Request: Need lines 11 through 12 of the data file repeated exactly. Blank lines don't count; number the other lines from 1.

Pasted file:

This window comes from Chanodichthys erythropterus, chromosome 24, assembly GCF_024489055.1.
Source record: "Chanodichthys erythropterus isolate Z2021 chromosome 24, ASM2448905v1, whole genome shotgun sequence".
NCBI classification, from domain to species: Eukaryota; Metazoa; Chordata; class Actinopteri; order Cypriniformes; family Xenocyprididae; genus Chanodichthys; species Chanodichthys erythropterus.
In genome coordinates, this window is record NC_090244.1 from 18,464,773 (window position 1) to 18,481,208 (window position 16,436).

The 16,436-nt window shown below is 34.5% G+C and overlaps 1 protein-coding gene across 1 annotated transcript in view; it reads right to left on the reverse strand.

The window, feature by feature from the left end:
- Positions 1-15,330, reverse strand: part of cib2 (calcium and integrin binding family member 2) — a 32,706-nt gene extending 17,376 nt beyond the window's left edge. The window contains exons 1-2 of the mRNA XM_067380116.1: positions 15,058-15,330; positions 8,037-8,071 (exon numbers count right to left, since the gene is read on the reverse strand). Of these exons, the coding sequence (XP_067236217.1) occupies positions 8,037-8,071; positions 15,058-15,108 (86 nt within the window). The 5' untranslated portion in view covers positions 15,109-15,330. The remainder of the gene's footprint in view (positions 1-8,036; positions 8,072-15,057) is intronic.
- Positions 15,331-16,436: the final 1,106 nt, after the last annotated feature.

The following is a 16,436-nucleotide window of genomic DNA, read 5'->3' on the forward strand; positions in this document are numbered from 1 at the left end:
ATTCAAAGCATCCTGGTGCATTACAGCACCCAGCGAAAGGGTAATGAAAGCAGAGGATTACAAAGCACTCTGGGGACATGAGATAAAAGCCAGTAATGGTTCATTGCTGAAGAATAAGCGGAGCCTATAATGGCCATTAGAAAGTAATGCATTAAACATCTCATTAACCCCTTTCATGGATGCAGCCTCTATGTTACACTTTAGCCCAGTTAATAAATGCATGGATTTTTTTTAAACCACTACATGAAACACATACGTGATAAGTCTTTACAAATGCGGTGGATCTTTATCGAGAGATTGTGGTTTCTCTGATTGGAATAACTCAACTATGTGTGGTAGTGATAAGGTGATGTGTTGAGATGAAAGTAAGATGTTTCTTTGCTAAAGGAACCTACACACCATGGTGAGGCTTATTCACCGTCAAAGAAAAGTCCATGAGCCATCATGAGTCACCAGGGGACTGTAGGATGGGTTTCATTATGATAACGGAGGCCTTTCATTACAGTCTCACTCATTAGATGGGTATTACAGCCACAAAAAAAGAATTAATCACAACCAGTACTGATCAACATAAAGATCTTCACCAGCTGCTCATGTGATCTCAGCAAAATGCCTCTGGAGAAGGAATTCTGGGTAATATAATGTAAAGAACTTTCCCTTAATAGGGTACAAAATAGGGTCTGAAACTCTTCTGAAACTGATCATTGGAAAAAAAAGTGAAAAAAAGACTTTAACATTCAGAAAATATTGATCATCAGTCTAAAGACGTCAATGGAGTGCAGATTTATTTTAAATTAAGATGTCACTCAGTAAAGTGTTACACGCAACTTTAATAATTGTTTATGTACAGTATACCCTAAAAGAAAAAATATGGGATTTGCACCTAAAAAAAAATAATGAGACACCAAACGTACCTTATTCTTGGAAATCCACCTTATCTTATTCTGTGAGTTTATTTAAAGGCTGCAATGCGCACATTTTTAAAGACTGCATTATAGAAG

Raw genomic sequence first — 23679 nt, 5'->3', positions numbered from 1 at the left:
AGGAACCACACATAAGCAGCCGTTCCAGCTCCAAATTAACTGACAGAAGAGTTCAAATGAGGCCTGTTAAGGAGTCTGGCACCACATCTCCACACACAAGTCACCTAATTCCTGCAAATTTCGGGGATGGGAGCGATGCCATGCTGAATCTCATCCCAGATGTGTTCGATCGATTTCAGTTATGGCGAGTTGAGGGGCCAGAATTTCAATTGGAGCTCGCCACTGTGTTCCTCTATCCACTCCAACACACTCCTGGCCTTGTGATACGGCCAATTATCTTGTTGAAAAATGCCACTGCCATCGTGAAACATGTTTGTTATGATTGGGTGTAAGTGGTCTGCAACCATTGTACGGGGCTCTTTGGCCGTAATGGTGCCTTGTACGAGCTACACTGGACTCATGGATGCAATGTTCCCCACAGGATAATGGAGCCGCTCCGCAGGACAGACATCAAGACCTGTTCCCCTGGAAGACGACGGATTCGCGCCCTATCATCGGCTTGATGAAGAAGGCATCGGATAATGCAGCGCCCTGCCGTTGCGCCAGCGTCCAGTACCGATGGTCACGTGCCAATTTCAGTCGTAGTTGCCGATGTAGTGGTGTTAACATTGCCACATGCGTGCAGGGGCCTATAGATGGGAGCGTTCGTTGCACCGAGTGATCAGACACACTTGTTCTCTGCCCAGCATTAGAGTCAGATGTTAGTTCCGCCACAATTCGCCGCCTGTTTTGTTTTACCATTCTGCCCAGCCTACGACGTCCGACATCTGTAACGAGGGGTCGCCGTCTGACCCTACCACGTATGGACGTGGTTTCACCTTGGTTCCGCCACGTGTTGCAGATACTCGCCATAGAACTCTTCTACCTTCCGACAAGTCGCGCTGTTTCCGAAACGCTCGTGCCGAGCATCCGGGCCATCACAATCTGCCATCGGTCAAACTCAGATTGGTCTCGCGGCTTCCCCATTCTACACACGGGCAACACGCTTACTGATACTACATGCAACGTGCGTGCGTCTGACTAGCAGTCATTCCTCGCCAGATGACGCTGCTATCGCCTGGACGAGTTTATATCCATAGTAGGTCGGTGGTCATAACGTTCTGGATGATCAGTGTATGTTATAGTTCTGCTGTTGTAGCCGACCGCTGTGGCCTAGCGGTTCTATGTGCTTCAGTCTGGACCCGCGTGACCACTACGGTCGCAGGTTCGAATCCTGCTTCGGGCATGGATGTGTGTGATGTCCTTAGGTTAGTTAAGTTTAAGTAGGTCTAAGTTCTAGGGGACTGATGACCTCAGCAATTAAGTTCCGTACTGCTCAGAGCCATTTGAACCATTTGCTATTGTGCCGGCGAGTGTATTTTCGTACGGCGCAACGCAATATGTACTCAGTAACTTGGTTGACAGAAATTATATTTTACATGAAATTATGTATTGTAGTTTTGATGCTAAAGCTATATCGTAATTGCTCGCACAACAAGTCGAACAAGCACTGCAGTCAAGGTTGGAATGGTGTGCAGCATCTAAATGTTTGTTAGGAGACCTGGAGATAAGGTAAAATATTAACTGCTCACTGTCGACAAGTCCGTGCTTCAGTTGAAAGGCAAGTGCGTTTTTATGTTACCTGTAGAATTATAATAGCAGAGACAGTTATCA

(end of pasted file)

Raw genomic sequence first — 23679 nt, 5'->3', positions numbered from 1 at the left:
AGGAACCACACATAAGCAGCCGTTCCAGCTCCAAATTAACTGACAGAAGAGTTCAAATGAGGCCTGTTAAGGAGTCTGGCACCACATCTCCACACACAAGTCACCTAATTCCTGCAAATTTCGGGGATGGGAGCGATGCCATGCTGAATCTCATCCCAGATGTGTTCGATCGATTTCAGTTATGGCGAGTTGAGGGGCCAGAATTTCAATTGGAGCTCGCCACTGTGTTCCTCTATCCACTCCAACACACTCCTGGCCTTGTGATACGGCCAATTATCTTGTTGAAAAATGCCACTGCCATCGTGAAACATGTTTGTTATGATTGGGTGTAAGTGGTCTGCAACCATTGTACGGGGCTCTTTGGCCGTAATGGTGCCTTGTACGAGCTACACTGGACTCATGGATGCAATGTTCCCCACAGGATAATGGAGCCGCTCCGCAGGACAGACATCAAGACCTGTTCCCCTGGAAGACGACGGATTCGCGCCCTATCATCGGCTTGATGAAGAAGGCATCGGATAATGCAGCGCCCTGCCGTTGCGCCAGCGTCCAGTACCGATGGTCACGTGCCAATTTCAGTCGTAGTTGCCGATGTAGTGGTGTTAACATTGCCACATGCGTGCAGGGGCCTATAGATGGGAGCGTTCGTTGCACCGAGTGATCAGACACACTTGTTCTCTGCCCAGCATTAGAGTCAGATGTTAGTTCCGCCACAATTCGCCGCCTGTTTTGTTTTACCATTCTGCCCAGCCTACGACGTCCGACATCTGTAACGAGGGGTCGCCGTCTGACCCTACCACGTATGGACGTGGTTTCACCTTGGTTCCGCCACGTGTTGCAGATACTCGCCATAGAACTCTTCTACCTTCCGACAAGTCGCGCTGTTTCCGAAACGCTCGTGCCGAGCATCCGGGCCATCACAATCTGCCATCGGTCAAACTCAGATTGGTCTCGCGGCTTCCCCATTCTACACACGGGCAACACGCTTACTGATACTACATGCAACGTGCGTGCGTCTGACTAGCAGTCATTCCTCGCCAGATGACGCTGCTATCGCCTGGACGAGTTTATATCCATAGTAGGTCGGTGGTCATAACGTTCTGGATGATCAGTGTATGTTATAGTTCTGCTGTTGTAGCCGACCGCTGTGGCCTAGCGGTTCTATGTGCTTCAGTCTGGACCCGCGTGACCACTACGGTCGCAGGTTCGAATCCTGCTTCGGGCATGGATGTGTGTGATGTCCTTAGGTTAGTTAAGTTTAAGTAGGTCTAAGTTCTAGGGGACTGATGACCTCAGCAATTAAGTTCCGTACTGCTCAGAGCCATTTGAACCATTTGCTATTGTGCCGGCGAGTGTATTTTCGTACGGCGCAACGCAATATGTACTCAGTAACTTGGTTGACAGAAATTATATTTTACATGAAATTATGTATTGTAGTTTTGATGCTAAAGCTATATCGTAATTGCTCGCACAACAAGTCGAACAAGCACTGCAGTCAAGGTTGGAATGGTGTGCAGCATCTAAATGTTTGTTAGGAGACCTGGAGATAAGGTAAAATATTAACTGCTCACTGTCGACAAGTCCGTGCTTCAGTTGAAAGGCAAGTGCGTTTTTATGTTACCTGTAGAATTATAATAGCAGAGACAGTTATCA